On Dec. 26, Andrew Taylor of Huntington will light the first candle to celebrate Kwanzaa. Taylor will light a candle each day for seven days in recognition of the seven Kwanzaa principles - unity, self-determination, collective work, cooperative economics, purpose, creativity and faith. Kwanzaa means “first fruits” in Swahili and is celebrated through Jan. 1.
As a teacher and a poet, Taylor, 25, was thrilled to read one of his poetry selections at the Kwanzaa Celebration, held Sunday at the Brentwood Public Library.
Taylor said that recognizing Kwanzaa each year has shown him how to embrace his ancestry and cultural awareness.
“Kwanzaa is a celebration and a respect for your ancestors and one another, and it has shown me how to understand my cultural identity,” he said.
The event, in its 28th year, is hosted by Bay Shore’s Norman Daniels, a professor of multicultural affairs at Suffolk County Community College. Daniels began the Kwanzaa Celebration because he noticed the lack of knowledge regarding Kwanzaa among Long Island residents.
“There was a cultural void in terms of African Americans understanding Kwanzaa on Long Island,” Daniels said. “When we talk about the African-American culture, we always talk about slavery and don’t always acknowledge the good points. Kwanzaa is a celebration of good and I want to embrace that. Worldwide, there are 30 million people celebrating Kwanzaa and I would like the number of people that celebrate Kwanzaa on Long Island to grow.”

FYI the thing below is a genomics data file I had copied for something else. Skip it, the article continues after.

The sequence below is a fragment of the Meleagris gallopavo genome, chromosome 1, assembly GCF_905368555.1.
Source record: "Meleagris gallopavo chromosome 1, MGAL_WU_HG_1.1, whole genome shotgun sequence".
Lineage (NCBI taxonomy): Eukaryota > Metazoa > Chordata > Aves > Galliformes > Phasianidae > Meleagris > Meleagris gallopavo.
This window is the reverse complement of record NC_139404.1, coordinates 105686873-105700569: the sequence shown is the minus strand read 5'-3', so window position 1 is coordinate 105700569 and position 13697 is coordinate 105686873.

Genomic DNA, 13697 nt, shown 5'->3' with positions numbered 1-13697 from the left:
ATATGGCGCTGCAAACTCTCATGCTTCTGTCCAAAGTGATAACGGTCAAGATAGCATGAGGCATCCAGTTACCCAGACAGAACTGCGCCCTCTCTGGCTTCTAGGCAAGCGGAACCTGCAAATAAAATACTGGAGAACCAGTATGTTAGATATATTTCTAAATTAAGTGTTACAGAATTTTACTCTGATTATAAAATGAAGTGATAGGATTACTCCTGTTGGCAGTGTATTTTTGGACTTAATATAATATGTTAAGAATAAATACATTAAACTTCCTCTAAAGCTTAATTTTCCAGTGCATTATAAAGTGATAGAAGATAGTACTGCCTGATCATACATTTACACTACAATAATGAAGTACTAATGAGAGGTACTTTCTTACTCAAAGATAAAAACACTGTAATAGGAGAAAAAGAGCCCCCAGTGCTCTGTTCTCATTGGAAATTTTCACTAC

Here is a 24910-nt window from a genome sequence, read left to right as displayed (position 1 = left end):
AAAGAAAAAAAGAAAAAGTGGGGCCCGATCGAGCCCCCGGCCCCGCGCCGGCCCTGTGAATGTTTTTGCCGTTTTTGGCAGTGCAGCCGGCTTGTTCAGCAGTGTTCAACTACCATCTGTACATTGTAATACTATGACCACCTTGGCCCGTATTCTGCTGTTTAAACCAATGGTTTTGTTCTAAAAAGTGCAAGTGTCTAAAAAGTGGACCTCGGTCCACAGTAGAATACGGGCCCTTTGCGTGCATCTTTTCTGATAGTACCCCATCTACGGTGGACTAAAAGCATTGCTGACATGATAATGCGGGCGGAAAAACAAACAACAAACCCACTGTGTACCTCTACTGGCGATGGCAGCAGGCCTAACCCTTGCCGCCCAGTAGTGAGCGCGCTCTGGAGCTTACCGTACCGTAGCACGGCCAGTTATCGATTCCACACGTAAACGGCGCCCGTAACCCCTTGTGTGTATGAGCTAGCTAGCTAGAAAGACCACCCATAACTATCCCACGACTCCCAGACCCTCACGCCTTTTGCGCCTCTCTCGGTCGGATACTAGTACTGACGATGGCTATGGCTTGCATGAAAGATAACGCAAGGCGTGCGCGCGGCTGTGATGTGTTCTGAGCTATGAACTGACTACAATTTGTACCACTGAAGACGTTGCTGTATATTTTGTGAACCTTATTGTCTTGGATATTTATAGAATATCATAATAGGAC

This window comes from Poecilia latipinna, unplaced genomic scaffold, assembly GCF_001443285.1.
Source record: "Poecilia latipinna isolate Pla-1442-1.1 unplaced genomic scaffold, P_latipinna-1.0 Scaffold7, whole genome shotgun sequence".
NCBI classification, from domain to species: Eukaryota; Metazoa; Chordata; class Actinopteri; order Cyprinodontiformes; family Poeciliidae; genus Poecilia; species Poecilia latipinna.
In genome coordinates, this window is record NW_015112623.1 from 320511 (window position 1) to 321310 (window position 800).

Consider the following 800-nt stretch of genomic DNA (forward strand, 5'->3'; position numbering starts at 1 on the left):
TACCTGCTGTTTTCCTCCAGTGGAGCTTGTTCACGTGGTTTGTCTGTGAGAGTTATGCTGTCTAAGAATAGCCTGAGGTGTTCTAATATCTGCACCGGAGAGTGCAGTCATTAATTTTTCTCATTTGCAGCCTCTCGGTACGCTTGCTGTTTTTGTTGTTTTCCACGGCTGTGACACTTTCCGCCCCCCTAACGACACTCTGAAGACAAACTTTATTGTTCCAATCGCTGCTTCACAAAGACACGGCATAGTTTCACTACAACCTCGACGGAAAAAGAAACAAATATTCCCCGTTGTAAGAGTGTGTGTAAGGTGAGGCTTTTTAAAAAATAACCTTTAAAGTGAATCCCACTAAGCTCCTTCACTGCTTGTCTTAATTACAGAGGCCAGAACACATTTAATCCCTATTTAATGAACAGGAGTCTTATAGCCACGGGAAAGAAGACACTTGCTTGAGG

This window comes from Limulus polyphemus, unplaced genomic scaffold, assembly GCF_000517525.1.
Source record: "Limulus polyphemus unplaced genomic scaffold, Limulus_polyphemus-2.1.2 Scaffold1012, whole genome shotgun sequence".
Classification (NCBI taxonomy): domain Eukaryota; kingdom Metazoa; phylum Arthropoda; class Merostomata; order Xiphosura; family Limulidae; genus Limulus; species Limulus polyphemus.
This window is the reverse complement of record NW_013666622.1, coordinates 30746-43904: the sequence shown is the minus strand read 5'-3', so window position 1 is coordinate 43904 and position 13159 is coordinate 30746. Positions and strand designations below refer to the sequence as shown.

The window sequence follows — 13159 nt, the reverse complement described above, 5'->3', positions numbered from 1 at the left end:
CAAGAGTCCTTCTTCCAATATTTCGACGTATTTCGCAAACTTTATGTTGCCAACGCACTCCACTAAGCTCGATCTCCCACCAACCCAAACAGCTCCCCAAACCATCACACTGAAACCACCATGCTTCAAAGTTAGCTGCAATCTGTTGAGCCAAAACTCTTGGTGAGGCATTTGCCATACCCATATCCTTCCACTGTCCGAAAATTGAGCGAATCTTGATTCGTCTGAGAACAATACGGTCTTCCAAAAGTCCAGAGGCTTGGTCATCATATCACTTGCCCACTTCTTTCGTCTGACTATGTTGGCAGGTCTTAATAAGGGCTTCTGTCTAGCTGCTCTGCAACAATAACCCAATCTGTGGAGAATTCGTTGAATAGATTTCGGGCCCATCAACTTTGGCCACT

The festive and educational show includes a candle-light ceremony recognizing the seven principles of Kwanzaa; a drum solo; dancers from El Teatro Rodante Hispanico of Central Islip; and Daphne’s Divine Dancers of Bay Shore showcasing their Latino and gospel dance moves inspired by African cultures.
Daniels made the show interactive by encouraging audience members to perform an ancestral shout-out recognizing the names of individuals that held a special meaning in their lives. Names called out aloud included Adam Clayton Powell, Marcus Garvey, Malcolm X, Harriet Tubman and Arthur Ashe.
Brentwood’s Naomi Robinson said that a Kwanzaa celebration is the perfect opportunity for the community to come together and educate itself.
“It’s important because we have to understand other cultures,” she said. To watch the candles lit and go through the seven principles was impressive to me,” she said.
For more information on future Kwanzaa Celebration events, call Daniels at 631-851-6341.